A Son is Born
Dir/ Scr: Chun Kim
Cast: Bruce Lee, Pak Yin, Cheung Wood-yau, Ng Cho-fan, Cheung Ying
1953 / B&W / D Beta / Cantonese / 112min
Like most of his other films produced by the Union Film Enterprise, Bruce Lee plays a good kid. But his role here is particularly important, being one that has undergone numerous shifts in surroundings, which lead to changes in mentality, yet Bruce sails through it all with admirable skill. In the story, Bruce plays the protagonist who is abandoned as a child. Having witnessed the death of his wet nurse and betrayed by his step-father, he loses faith in people, eventually taking shelter on the street and stealing for a living. He doesn’t trust anyone, not even good people. Bruce’s interpretation of his character is convincing— sad and stoic, but not excessively tragic. He is reserved towards matters around him, but there’s a vitality in his seeming passivity. And when nice things happen, he beams with genuine joy. Bruce has succeeded in obliterating all traces of his natural affinity for play and mischief, and demonstrated that he’s equally adept at portraying the drama of the interior.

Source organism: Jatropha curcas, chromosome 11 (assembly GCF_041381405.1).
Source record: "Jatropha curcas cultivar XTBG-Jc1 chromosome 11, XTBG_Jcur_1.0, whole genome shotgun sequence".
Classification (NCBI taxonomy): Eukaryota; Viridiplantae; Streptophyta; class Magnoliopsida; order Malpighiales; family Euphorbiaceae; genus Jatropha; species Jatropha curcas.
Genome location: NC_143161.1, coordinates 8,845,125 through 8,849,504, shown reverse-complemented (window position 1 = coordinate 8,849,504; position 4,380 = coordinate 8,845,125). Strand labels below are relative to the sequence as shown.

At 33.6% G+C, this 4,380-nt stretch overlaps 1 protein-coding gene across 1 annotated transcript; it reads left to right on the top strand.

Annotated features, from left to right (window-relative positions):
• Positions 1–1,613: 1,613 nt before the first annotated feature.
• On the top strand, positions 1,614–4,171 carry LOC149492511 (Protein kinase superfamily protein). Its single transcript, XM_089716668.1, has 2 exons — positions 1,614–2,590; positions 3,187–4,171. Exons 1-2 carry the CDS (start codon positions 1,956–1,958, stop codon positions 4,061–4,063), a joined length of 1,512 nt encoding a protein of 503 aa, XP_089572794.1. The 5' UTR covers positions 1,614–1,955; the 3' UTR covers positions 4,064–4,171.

||Cinema, Hong Kong Film Archive
Post-screening talk with Joyce Yang
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